We have had all sorts of winter splendor this past week!
We got our Christmas tree, which unfortunately came with a little trauma. Literally. My daughter accidentally stabbed the back of her throat with the plastic end of her honey stick while trying to squeeze out the last bit of honey. Two pediatricians and an ENT doctor later and we were given a green light that she was going to be fine.
Sometimes, I can be an alarmist with regard to my children’s health. But, in this case, I was justified in shoving the tree off of the top of the van onto the driveway and immediately driving in the direction of the emergency room and pediatrician’s office while calling the latter.
It turns out the back of the throat can be a risky place to sustain an injury, (such as a hole caused by the hard plastic of a honey stick), due to the delicate placement of the carotid artery in that very vicinity.
Watch those honey sticks and don’t let your kiddos run with toothbrushes in their mouths either!
Yesterday, we topped off the tree with a couple of boxes of candy canes, which will mysteriously disappear over the next couple of weeks.
Snowflake was thankful to be able to finally hide in the tree while donning his freshly minted cape, mask, sword and belt – compliments of my kiddos.
We got our tree in the nick of time because a snow ‘storm’ hit Friday afternoon. I realized a few hours too late that the kids’ snow gear was in storage, but felt undeterred by the weather prediction. So, I ventured out only to find the roads grid-locked and the streets in very bad conditions.
Everyone makes fun of southerners and our reaction to inclement weather. But here is the thing: we do not have the infrastructure to support snow, sleet and ice. And, when snow hits us, it is almost always topped off with a little ice. I do not care if you live in an igloo, or if you are Santa Clause himself, you cannot drive in ice. Period. Even if you have four-wheel drive.
So, I did a u-turn after stubbornly forging towards storage for longer than I should have.
When I got home, we made do with what we had and waterproofed the kids’ shoes with target grocery bags.
The next day the roads were crystal clear and I was able to release snow pants and boots from their captivity at Public Storage.
We took full-advantage of the day of snow!
We capped off our weekend perfectly with brunch with Santa and Mrs. Claus. While we waited to see Santa, I couldn’t help but chuckle when I reflected on something my husband said at brunch last year. As he pondered the relationship between Santa and Mrs. Claus, he said to me (in front of the children), “I wonder if they’re married?”
I looked at him intensely, as my head spun completely around at a sharp tilt, and said, “Of. Course. They. Are. Honey.”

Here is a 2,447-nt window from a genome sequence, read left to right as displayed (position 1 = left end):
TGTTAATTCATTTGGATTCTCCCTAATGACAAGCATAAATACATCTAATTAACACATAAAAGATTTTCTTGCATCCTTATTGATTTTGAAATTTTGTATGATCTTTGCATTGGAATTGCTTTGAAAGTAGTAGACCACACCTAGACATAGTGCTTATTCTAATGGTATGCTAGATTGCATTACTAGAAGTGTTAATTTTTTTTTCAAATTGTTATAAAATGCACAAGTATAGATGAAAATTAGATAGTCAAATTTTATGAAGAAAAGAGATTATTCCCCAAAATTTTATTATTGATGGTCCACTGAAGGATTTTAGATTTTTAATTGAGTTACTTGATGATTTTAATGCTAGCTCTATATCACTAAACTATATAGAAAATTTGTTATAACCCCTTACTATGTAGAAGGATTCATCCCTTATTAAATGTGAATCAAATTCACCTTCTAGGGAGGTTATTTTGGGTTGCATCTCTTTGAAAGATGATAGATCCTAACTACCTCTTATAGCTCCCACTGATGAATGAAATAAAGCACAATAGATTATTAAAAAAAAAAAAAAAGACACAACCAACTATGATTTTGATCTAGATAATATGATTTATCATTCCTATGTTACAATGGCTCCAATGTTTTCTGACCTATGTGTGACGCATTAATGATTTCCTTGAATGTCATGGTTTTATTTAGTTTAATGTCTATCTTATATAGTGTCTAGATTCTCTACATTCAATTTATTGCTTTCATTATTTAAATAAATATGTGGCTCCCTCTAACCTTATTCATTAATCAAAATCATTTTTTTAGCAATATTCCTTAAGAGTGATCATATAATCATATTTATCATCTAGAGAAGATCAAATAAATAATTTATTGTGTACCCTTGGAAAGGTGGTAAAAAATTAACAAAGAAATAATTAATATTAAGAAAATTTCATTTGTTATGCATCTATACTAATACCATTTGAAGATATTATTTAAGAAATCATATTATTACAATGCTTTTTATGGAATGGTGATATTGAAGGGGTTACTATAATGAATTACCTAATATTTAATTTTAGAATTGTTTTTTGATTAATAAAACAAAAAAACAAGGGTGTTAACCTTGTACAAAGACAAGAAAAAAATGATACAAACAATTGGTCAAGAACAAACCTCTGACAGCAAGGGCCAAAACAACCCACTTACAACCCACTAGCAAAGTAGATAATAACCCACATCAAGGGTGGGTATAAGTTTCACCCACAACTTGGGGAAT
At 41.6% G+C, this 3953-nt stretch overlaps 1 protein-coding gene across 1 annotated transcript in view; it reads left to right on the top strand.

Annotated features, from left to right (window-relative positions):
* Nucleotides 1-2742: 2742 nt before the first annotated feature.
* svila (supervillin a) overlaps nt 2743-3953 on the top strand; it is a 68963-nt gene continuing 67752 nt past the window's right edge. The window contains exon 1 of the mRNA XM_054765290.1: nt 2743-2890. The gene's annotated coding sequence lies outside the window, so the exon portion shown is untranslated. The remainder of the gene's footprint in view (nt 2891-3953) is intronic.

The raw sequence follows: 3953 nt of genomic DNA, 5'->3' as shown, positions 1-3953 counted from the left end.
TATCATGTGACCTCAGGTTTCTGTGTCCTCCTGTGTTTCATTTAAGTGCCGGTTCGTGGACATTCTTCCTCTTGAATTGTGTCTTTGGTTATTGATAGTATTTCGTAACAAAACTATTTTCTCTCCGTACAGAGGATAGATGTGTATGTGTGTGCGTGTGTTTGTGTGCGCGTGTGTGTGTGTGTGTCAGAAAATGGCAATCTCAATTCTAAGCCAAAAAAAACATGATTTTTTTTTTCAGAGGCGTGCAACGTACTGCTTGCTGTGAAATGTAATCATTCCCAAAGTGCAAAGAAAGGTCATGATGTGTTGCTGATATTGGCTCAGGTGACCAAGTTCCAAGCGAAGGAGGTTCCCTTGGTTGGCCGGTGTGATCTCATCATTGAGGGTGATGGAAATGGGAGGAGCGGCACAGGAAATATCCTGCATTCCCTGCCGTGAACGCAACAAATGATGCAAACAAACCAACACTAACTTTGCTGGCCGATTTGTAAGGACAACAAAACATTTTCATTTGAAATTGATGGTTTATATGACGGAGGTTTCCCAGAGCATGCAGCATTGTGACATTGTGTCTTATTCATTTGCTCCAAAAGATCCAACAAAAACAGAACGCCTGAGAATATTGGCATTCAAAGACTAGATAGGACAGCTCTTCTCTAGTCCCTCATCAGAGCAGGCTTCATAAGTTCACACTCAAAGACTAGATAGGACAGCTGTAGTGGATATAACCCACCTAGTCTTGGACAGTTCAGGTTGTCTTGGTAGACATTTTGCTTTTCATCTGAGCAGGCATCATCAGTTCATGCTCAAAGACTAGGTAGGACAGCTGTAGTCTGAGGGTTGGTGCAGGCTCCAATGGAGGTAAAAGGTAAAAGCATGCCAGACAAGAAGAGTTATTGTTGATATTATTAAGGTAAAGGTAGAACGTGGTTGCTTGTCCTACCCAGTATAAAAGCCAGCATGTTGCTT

This year, exhausted from all of the visitors, Santa drifted off to sleep as folks lingered.
Mrs. Claus read countless books to the kids. Two thirds of the way through, she had to take off her bonnet. I think she was sweating from the child-cover. Shortly after she sweated into a puddle, my oldest had to take over reading. She was ready for a nap like Santa.
I think she is sleeping well tonight. Whether or not that is beside of Santa, one cannot be too sure.
Maybe my husband knows. 😉
How Are Snowflakes Formed
Snowflakes begin to form when an extremely cold water droplet freezes onto a particle of dust or pollen in the sky. An ice crystal is created and as it falls, water vapor freezes onto it building new crystals.
The temperature at which a crystal forms, and the humidity of the air, will help determine the basic shape of the ice crystal. Regardless it will always have six arms. Long, needle-like crystals are seen at 23 degrees Fahrenheit and flat plate-like crystals are seen at 5 degrees Fahrenheit. Snowflakes are symmetrical because they reflect the internal order of the water molecules as they arrange themselves in predetermined spaces. The process is called crystallization.
The details of the arms of the snowflake are determined by the atmosphere around the crystal as it falls. The snowflake can begin to form in one way and then change due to the temperature or humidity. Each arm will form and change the same way as the other arms because each one is experiencing the same conditions.
No two snowflakes are alike because they all follow different paths to the ground and thus encounter different conditions along the way. Talk about atmospheric diversity!
On January 15, 1885 Wilson Alwyn Bentley, or “Snowflake” Bentley, was the first person to ever photograph a snowflake. He perfected the process so well that no one really took pictures of snowflakes for 100 years. And, the technique used today is very similar to that which Bentley used.
Bentley capture more than 5,000 incredible images of crystals in his lifetime. His book Snow Crystals was published by McGraw-Hill shortly before his death and is still in print today.
Next time you catch a snowflake on your tongue, think of its unique beauty….. and see if you can taste the pollen or dust in its center. 😉